KHARTOUM, Sudan -- The United Nations yesterday protested what it said was a decision by Sudan to bar the UN's top humanitarian official from visiting the capital and the troubled western Darfur region.
Jan Egeland, UN undersecretary general for Humanitarian Affairs and Emergency Relief, said the government was trying to prevent him from seeing the deteriorating situation in the troubled Darfur region.
A statement from the UN mission in Sudan said Egeland's flight into Sudan was not given authorization to land Sunday, and that Sudanese officials had expressed opposition to his visit.
It quoted Sudan's representative to the United Nations in New York as saying Egeland would not be welcome in Darfur or the capital, Khartoum. Egeland's spokeswoman, Stephanie Bunker, said Sudan told him it could not guarantee his security and said he should delay his visit for up to two weeks.
Egeland had been scheduled to visit southern and western Sudan from Sunday to Thursday to assess relief operations. Instead, he went to southern Sudan, which has an autonomous government.
He gave up on his efforts to get to Darfur or Khartoum and planned to leave southern Sudan for Chad today, Bunker said.
The state-run Sudan Media Center said the government of West Darfur state prevented Egeland's visit because it feared public anger against him since he is from Norway, one of the countries where caricatures of the Prophet Mohammed were published, angering many Muslims.
It cited an unnamed West Darfur official as saying residents formed a human chain at the airport to protest the visit.
''They claim that my nationality is a problem because of the cartoons and me being a Norwegian. This is just an excuse," Egeland told The Associated Press by telephone. ''I can only believe that they don't want me to see how bad the situation has become for the civilian population in South Darfur, in West Darfur."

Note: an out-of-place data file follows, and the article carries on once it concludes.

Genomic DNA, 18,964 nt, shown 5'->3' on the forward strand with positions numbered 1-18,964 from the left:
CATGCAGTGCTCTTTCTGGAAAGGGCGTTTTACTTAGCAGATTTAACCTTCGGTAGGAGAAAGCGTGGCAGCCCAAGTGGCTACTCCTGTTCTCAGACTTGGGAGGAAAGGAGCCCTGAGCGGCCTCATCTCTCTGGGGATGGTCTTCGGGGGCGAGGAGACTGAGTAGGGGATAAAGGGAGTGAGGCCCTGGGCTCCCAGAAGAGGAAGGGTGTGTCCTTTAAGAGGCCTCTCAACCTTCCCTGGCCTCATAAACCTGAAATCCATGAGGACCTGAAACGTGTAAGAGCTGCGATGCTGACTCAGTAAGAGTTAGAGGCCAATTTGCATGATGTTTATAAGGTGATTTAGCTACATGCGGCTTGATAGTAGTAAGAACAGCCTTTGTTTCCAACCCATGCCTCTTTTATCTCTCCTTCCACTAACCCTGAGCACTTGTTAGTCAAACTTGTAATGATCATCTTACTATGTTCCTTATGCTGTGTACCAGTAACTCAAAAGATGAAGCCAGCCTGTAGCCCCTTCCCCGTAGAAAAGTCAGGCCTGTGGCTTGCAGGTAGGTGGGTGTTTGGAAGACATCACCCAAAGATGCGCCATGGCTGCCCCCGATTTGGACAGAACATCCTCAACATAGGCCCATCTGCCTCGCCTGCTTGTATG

He noted that he had been barred from visiting Darfur in 2004 ''when ethnic cleansing was at its worst."
The United Nations has described Darfur as the site of the world's gravest humanitarian crisis. The three-year-old conflict setting the Arab-dominated government and militias against ethnic African tribes has left some 180,000 dead -- most from disease and hunger -- and displaced another 2 million from their homes. Sudan's government and rebels in Darfur have made little headway in peace talks in Abuja, Nigeria.
President Omar al-Bashir said in a speech to parliament yesterday that resolving the Darfur conflict was his nation's top priority.
''The peace that we have received with joy [in southern Sudan] remains incomplete until we achieve a solution in Darfur," he said.
He said the government would work to end the suffering of civilians and reach a political settlement that included all parties involved in the conflict.
Egeland said he was supposed to bring more resources to humanitarian workers who were finding it increasingly difficult to reach civilians affected by the violence.
He called the ban part of ''an endless string of constant administrative obstacles to our work," saying nongovernmental organizations trying to work in Darfur were finding it hard to receive work permits, fuel, and other necessities.
''My biggest worry is that all our achievements and advances -- in one of the biggest and most effective humanitarian operations anywhere in a war situation -- are now being undermined," Egeland said.